Preliminary MetroLink route options for south county narrowed to three
Four preliminary light-rail alternatives for south county have been narrowed down to three, according to officials of the Metro South Study team, which is planning MetroLink for south county.
The three alternatives that will advance to detailed analysis are the Orange and Blue lines, both of which would terminate at Butler Hill Road, and the Purple line, a much-shortened Red line, that would end at or near Watson/Kenrick Plaza. All three must begin at the Lansdowne terminus where the current cross-county line via Clayton to Shrewsbury will end.
The alternatives that were eliminated were the Green line, which would primarily have run along Mackenzie Road, and the Red line from Kenrick Plaza south past St. Anthony's Medical Center to Tesson Ferry and Butler Hill Roads.
"We reduced the number of alternatives based on a broad technical evaluation and public input that compared the benefits and impacts of the four alternatives," Justin Carney of EastWest Gateway Coordinating Council, which is leading the Metro South Study, stated in a news release. "We received extensive community comment at our public meetings and presentations plus through our study Web site, hotline and letters. Much of this input mirrored the technical analysis."
The four preliminary alternatives were compared to one another in the areas of access to opportunity, economic development, neighborhood preservation and performance and cost.
Overall, the Blue route, which would follow the Burlington Northern Santa Fe railway to north of Lindbergh Boulevard across to Interstate 55 and south adjacent to the Westfield Shoppingtown South County, came out the strongest, especially in the area of economic development benefits.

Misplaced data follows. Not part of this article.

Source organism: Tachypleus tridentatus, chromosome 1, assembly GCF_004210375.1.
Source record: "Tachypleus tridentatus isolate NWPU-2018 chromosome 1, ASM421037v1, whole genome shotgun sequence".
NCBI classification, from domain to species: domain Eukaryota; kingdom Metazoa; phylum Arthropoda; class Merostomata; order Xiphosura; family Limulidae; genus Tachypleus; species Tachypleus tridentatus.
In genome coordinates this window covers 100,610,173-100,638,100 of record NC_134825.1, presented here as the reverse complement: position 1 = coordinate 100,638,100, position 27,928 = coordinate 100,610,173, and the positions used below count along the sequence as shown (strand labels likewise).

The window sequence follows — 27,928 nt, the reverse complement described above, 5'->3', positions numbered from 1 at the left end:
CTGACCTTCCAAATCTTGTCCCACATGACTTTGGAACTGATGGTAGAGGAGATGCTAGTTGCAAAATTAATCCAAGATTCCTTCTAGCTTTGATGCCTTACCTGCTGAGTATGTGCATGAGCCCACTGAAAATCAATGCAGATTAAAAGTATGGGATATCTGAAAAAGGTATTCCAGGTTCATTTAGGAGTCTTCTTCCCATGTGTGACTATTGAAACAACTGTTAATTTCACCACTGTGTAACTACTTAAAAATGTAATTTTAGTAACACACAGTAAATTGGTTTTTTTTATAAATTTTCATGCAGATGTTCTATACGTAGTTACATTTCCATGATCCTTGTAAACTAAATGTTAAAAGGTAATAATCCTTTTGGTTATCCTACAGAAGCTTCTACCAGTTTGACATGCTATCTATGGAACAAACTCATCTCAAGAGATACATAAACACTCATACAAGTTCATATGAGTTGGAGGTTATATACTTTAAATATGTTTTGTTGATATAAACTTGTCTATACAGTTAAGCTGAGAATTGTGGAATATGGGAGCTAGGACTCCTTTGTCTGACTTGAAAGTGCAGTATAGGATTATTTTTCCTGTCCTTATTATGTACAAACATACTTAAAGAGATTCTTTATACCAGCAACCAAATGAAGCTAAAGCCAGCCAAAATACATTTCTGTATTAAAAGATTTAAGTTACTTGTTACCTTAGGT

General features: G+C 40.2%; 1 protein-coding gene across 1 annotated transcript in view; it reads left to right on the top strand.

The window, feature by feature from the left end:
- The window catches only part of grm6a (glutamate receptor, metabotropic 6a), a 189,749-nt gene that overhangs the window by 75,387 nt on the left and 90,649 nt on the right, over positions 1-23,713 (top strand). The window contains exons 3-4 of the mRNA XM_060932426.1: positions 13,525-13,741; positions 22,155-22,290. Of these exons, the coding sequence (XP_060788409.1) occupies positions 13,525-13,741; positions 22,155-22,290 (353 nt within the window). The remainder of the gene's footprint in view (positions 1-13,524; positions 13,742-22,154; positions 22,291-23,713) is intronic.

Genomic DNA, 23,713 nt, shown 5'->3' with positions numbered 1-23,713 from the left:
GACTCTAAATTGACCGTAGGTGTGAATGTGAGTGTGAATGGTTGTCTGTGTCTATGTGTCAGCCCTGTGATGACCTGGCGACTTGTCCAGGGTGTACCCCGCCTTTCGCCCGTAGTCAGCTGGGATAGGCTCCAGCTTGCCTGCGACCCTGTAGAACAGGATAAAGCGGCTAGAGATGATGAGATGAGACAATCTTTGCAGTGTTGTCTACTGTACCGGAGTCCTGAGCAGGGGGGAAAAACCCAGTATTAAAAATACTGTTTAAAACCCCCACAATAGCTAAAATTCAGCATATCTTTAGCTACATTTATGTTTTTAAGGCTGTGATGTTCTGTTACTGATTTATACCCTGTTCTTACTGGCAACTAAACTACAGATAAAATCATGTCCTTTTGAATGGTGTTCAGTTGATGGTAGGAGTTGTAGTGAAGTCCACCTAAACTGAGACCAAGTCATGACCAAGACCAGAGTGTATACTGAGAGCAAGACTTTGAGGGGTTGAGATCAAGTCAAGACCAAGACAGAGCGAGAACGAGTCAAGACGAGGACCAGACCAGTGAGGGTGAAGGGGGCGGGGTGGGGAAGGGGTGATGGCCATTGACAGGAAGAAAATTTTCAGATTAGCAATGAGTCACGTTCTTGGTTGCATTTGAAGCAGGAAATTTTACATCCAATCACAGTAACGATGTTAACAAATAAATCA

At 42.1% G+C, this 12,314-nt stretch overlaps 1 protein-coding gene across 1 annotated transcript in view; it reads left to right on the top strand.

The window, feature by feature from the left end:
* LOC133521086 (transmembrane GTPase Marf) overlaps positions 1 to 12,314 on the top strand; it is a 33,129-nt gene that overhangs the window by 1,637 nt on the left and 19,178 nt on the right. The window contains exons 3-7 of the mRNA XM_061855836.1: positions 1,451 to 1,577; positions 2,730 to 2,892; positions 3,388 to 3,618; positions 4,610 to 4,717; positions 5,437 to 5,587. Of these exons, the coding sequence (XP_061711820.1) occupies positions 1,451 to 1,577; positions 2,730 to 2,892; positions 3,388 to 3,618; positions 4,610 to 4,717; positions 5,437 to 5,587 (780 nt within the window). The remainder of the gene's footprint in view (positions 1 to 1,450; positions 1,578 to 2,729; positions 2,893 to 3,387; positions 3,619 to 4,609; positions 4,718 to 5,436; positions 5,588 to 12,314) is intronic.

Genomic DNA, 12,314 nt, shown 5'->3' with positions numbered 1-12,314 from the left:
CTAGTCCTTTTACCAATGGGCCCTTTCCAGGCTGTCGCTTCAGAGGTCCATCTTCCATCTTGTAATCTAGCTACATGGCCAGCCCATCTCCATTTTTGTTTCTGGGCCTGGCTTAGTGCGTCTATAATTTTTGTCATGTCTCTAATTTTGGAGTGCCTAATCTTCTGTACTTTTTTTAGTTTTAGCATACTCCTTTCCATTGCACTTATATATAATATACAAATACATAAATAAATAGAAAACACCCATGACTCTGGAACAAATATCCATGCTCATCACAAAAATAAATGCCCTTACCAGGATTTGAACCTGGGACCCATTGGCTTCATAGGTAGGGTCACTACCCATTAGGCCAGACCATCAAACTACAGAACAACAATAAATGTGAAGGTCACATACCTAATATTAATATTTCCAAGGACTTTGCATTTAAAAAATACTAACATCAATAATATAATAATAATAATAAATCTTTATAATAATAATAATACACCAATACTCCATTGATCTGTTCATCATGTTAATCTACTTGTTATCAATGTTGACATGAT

The Orange line, which would run along the River Des Peres and south along Interstate 55, rated slightly better than the Blue alternative in the areas of neighborhood preservation and performance.
"Most public comments we received called for eliminating the Red and Green lines because people said they would disrupt neighborhoods and our evaluation results bore this out," stated Uri Avin of HNTB, which is the lead consultant on the study team.
However, a new possible alternative has emerged, the Purple line. This very short alternative, which emerged from the analysis of the Red line, is being considered because of the potential for economic development near Kenrick Plaza, and its potential to meet the transportation goals of the Metro South study and serve south county commuters with less overall community impact.
The Metro South Study is a federal planning study, sponsored by the EWGCC in partnership with Metro and the Missouri Department of Transportation. The groups are striving to develop potential light-rail alternatives for south county and then select one preferred alternative.
The three remaining alternatives will now be studied in greater detail. They will be compared to a "No-Build'' option, which consists of the planned and committed improvements anticipated to be in place by the year 2025, and to the "Transportation System Management'' option, which are improvements that attempt to address the need for transportation improvements, but without building a fixed transit guideway.
Based on the results of the detailed analysis and public input, a recommendation on a preferred alternative will be made to EWGCC's Board of Directors this summer.
For more information about the Metro South Study, visit www.metrosouthstudy.org.